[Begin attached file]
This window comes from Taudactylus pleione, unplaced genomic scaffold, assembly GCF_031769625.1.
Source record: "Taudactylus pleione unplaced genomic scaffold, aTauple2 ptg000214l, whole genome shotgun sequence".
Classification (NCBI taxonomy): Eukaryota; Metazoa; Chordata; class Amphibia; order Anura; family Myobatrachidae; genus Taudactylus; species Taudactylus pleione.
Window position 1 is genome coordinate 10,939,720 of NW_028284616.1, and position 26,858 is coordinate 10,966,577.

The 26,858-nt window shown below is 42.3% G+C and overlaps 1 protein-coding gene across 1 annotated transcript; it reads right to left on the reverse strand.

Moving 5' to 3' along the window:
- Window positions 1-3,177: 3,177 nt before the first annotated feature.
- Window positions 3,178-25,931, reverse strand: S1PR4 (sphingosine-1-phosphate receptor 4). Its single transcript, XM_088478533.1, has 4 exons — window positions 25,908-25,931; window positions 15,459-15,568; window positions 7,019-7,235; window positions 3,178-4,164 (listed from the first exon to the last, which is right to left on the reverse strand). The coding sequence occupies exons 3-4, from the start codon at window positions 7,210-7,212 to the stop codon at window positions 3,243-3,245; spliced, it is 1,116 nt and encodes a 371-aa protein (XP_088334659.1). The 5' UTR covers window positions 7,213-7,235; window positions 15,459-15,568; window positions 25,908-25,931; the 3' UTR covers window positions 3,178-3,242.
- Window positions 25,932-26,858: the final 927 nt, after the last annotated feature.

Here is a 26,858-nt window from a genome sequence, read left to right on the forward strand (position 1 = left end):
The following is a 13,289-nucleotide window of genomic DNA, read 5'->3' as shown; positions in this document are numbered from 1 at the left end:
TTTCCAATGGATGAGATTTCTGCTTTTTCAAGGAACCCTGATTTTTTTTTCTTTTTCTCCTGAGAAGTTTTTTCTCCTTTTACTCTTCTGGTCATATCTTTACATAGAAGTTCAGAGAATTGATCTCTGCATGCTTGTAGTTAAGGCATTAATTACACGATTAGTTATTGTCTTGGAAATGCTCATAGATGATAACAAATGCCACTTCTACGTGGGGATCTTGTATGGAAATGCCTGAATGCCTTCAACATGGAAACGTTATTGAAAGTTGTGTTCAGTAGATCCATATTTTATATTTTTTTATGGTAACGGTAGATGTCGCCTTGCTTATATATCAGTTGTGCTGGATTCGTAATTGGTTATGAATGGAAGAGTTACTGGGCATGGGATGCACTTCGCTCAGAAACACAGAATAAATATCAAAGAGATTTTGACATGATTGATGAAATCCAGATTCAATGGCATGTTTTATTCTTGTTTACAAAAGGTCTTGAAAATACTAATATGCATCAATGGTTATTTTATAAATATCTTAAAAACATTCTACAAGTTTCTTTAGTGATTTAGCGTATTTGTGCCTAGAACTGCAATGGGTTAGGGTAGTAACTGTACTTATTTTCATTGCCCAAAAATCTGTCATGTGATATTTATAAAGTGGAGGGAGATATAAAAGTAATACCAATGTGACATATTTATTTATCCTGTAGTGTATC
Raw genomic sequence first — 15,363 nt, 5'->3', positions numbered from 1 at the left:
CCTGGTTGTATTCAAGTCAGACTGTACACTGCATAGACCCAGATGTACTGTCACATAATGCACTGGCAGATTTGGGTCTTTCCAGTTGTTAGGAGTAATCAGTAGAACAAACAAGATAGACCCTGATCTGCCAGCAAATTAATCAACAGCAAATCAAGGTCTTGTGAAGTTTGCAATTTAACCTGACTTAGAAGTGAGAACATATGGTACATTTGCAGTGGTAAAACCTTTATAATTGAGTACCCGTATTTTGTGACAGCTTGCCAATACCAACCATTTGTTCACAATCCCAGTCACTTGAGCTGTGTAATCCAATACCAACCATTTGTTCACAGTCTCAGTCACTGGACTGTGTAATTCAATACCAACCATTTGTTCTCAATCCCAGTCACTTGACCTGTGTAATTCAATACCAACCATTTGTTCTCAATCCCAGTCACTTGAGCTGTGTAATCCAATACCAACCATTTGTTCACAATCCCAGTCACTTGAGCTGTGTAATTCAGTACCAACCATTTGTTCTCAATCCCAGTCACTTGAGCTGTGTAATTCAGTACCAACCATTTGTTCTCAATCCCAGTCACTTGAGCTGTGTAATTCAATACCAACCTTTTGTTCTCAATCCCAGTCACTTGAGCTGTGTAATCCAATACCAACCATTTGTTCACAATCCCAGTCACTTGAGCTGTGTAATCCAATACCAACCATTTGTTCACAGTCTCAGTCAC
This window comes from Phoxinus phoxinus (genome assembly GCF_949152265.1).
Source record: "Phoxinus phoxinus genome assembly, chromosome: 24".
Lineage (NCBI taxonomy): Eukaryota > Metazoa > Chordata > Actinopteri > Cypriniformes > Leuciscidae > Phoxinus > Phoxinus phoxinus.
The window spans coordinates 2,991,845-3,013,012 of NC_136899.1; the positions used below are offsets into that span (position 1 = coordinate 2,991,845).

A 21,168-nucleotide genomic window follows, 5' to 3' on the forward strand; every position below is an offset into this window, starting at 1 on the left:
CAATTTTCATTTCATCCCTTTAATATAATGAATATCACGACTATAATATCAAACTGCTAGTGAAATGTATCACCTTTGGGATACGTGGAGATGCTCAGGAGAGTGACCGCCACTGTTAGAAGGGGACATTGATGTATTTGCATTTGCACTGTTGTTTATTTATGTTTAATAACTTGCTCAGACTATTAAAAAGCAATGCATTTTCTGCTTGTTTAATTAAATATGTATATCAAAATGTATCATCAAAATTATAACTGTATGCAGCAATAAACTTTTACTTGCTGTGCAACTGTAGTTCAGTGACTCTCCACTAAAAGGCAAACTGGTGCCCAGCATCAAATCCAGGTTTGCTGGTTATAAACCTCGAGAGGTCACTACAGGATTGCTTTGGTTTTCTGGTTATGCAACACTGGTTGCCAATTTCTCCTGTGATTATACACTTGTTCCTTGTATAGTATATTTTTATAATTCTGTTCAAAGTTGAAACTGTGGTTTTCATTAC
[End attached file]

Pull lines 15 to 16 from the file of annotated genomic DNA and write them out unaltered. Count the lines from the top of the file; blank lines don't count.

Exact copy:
This window comes from Phoxinus phoxinus (genome assembly GCF_949152265.1).
Source record: "Phoxinus phoxinus genome assembly, chromosome: 24".